Our walk this lunchtime took us along a public bridle way which winds its way through some of the agricultural land between Fordham and Soham in Cambridgeshire before returning back towards Fordham. The weather was cold around 4 degrees C, cloudy but dry and with just a light breeze.
On one of the ploughed fields just off the main road were a lot of Fieldfare's. Up until a couple of weeks ago we had never seen a Fieldfare 'in the flesh' before, we had been away from the UK for 10 years up until our return late in August, now we getting to see lots of them. We met a local farmer along this same walk a couple of days ago and he told us that they had only arrived here in the last 10 days and are regular visitors to these fields.
I don't always take my camera on our walks, as sometimes it is nice just to walk without looking at every potential photo opportunity so have only managed to get a couple of shots of a Fieldfare, in very poor light, but they are my first photos to go with my first sightings.
Being part of the Thrush family the Fieldfare is about the same size and shape but has a couple of distinguishing colours, one being the blue/grey head and the other is white underparts and underwings.
Both male and females have the same colouration, the only colour variation is that the adult birds have slightly more white around the flanks in winter, with more dark chevrons appearing in summer.
Further along our walk we disturbed a Kestrel that had been perched on a bush.
Then darting across the road in front of us was a Brown Hare, by the time we had reached the part of the road where we had seen it, we could see it hammering across the open field. This is one animal that I have yet to get a photo of, one day.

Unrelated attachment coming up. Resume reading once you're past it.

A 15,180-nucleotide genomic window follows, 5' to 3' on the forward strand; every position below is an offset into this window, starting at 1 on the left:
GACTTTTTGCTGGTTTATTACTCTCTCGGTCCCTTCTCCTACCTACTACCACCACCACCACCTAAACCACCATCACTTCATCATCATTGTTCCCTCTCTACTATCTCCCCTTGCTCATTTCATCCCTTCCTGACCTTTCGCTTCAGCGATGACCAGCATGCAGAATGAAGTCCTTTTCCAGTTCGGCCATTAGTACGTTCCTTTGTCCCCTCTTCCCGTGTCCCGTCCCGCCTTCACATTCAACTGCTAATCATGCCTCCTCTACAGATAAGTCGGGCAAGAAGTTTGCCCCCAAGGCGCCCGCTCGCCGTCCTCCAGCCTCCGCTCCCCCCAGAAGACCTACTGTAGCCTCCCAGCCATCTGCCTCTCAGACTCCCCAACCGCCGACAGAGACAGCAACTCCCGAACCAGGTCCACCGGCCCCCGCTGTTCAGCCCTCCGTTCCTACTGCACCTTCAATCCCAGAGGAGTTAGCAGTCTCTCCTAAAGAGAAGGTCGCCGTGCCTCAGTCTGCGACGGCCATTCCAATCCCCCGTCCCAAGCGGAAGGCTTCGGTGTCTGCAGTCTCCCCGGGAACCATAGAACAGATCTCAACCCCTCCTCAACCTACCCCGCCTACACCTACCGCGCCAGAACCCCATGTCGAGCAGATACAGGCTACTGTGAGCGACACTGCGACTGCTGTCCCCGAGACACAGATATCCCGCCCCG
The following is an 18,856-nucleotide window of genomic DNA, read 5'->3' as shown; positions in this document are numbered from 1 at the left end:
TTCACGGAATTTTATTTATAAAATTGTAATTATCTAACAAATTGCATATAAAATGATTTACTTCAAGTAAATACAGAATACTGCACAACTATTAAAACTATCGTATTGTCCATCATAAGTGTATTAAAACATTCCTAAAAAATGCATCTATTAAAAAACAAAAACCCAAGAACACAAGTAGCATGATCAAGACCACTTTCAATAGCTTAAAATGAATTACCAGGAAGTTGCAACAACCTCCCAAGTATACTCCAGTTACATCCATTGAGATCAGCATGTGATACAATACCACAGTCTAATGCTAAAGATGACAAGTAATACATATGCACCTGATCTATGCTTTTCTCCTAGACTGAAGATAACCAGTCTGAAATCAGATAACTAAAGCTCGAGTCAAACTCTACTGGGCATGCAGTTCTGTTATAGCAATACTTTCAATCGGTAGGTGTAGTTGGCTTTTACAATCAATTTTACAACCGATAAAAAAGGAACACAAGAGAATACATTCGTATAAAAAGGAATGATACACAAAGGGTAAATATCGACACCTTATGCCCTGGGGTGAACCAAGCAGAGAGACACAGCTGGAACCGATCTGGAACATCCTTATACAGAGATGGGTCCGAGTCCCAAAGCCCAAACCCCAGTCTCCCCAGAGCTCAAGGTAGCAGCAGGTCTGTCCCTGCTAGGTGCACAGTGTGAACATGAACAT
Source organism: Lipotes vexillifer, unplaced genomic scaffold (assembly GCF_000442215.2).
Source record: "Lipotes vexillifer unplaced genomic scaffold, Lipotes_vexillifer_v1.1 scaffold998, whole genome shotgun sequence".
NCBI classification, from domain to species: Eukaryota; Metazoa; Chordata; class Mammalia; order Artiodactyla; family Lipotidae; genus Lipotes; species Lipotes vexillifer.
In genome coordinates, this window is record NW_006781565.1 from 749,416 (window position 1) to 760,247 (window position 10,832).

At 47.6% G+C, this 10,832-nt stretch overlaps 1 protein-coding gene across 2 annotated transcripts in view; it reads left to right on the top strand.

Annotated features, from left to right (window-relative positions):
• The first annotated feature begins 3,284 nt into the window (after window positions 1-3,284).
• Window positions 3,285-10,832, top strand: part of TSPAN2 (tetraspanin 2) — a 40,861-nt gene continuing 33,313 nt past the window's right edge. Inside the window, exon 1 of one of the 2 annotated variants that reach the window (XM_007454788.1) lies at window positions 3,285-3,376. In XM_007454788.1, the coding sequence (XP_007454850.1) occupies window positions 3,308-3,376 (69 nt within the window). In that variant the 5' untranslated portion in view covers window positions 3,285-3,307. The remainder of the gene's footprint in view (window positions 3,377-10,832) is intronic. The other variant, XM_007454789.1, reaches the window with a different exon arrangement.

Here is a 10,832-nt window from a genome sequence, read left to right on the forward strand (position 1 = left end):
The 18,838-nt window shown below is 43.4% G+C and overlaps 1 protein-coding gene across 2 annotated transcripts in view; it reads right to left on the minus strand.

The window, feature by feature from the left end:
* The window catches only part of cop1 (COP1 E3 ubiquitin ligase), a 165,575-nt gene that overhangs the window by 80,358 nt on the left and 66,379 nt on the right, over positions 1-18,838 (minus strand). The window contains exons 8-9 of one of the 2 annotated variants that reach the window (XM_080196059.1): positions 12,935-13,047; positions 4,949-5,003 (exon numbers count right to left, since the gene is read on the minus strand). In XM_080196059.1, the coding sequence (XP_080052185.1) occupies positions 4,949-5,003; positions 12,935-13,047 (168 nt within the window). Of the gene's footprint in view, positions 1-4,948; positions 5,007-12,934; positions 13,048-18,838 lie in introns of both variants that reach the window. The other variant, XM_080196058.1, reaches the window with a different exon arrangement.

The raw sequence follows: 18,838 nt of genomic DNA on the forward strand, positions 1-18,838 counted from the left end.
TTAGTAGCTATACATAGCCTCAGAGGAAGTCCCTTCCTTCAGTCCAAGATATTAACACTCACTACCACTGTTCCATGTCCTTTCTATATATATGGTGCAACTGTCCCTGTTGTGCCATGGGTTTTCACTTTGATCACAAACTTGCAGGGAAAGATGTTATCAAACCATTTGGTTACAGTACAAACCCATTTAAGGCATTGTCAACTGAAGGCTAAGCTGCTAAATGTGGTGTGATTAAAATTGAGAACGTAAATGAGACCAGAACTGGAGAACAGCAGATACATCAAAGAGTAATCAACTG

Walking along part of the Bridal Way lined with bushes we spotted several Blue Tits hopping around looking for insects and chattering away to each other.
We then spotted another Kestrel which we had disturbed from its vantage point on top of the one of the trees.
Several of the hedgerows are made up of Blackthorn which is already covered in blossom and has been for a couple of weeks now. At the base of the hedgerows are some large patches of Periwinkle covered in their blue flowers.
We saw several male and female Blackbirds hopping around the hedges they look like they have already paired up for the coming year.
Walking back through the village we spotted several gardens with daffodils and narcissus in bloom as well as the light purple/pink flowers of the Elephants Ears.
There was one very large Wood Pigeon pecking away at something on the grass verge and as usual loads of Collard Doves sitting around watching the world go by.
There were also a lot of groups of Gulls flying high over head, maybe a sign of how unsettled it is on the coast at the moment.